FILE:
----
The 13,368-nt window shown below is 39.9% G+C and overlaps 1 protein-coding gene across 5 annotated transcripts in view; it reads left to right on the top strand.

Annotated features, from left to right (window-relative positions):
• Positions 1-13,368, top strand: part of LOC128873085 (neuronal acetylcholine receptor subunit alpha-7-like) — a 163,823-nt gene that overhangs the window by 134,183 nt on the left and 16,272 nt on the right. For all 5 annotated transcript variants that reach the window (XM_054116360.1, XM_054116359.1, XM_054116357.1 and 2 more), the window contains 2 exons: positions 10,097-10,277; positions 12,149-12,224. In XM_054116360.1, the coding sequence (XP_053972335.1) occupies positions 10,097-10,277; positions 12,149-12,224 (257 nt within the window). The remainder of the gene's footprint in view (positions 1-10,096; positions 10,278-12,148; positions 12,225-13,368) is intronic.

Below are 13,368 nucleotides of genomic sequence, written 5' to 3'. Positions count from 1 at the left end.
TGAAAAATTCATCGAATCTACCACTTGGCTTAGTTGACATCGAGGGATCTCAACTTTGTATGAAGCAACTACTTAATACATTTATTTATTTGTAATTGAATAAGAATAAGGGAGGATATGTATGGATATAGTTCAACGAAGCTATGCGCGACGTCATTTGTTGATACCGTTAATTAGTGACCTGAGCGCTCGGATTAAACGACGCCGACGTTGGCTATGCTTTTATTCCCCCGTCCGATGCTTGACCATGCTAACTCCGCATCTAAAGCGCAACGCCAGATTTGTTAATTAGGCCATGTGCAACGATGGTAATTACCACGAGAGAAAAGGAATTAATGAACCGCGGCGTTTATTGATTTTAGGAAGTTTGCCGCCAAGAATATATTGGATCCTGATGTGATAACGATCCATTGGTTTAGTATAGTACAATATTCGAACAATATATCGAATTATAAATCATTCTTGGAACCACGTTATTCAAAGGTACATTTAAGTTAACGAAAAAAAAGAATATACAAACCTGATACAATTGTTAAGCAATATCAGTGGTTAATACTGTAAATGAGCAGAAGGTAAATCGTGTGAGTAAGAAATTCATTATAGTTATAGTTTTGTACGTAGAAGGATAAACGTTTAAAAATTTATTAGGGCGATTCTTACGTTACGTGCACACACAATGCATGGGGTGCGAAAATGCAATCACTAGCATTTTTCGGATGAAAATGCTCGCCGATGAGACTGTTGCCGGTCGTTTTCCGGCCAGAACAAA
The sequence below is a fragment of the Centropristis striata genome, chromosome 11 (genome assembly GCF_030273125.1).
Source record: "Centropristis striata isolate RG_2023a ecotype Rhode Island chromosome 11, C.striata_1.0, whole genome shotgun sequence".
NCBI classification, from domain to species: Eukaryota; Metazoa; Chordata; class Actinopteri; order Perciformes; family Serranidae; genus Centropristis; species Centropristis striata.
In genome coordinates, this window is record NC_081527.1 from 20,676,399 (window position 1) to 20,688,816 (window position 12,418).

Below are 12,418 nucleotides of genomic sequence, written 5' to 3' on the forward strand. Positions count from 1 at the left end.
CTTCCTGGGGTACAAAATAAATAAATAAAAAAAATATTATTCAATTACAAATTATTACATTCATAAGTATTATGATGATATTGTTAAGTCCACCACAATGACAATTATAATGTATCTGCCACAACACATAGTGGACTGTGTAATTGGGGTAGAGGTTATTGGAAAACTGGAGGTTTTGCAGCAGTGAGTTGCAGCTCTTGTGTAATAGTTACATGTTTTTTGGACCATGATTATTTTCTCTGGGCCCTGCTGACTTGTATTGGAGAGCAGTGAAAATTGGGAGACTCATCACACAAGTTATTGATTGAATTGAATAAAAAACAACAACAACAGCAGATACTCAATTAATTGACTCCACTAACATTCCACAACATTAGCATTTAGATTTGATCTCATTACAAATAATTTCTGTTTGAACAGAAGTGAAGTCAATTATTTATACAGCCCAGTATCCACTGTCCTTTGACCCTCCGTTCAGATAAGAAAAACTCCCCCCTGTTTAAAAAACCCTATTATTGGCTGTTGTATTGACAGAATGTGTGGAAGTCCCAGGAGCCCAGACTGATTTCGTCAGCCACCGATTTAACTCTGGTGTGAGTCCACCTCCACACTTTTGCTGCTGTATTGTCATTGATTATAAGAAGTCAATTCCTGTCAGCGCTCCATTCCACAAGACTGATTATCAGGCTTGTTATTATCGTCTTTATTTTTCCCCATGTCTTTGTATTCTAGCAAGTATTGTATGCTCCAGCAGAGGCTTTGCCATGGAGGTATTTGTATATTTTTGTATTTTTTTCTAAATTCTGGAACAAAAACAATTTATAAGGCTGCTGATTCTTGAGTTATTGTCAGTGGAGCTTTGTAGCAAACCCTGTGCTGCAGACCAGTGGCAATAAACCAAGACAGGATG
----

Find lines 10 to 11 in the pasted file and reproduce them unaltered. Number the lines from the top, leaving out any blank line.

Below are 12,418 nucleotides of genomic sequence, written 5' to 3' on the forward strand. Positions count from 1 at the left end.
CTTCCTGGGGTACAAAATAAATAAATAAAAAAAATATTATTCAATTACAAATTATTACATTCATAAGTATTATGATGATATTGTTAAGTCCACCACAATGACAATTATAATGTATCTGCCACAACACATAGTGGACTGTGTAATTGGGGTAGAGGTTATTGGAAAACTGGAGGTTTTGCAGCAGTGAGTTGCAGCTCTTGTGTAATAGTTACATGTTTTTTGGACCATGATTATTTTCTCTGGGCCCTGCTGACTTGTATTGGAGAGCAGTGAAAATTGGGAGACTCATCACACAAGTTATTGATTGAATTGAATAAAAAACAACAACAACAGCAGATACTCAATTAATTGACTCCACTAACATTCCACAACATTAGCATTTAGATTTGATCTCATTACAAATAATTTCTGTTTGAACAGAAGTGAAGTCAATTATTTATACAGCCCAGTATCCACTGTCCTTTGACCCTCCGTTCAGATAAGAAAAACTCCCCCCTGTTTAAAAAACCCTATTATTGGCTGTTGTATTGACAGAATGTGTGGAAGTCCCAGGAGCCCAGACTGATTTCGTCAGCCACCGATTTAACTCTGGTGTGAGTCCACCTCCACACTTTTGCTGCTGTATTGTCATTGATTATAAGAAGTCAATTCCTGTCAGCGCTCCATTCCACAAGACTGATTATCAGGCTTGTTATTATCGTCTTTATTTTTCCCCATGTCTTTGTATTCTAGCAAGTATTGTATGCTCCAGCAGAGGCTTTGCCATGGAGGTATTTGTATATTTTTGTATTTTTTTCTAAATTCTGGAACAAAAACAATTTATAAGGCTGCTGATTCTTGAGTTATTGTCAGTGGAGCTTTGTAGCAAACCCTGTGCTGCAGACCAGTGGCAATAAACCAAGACAGGATG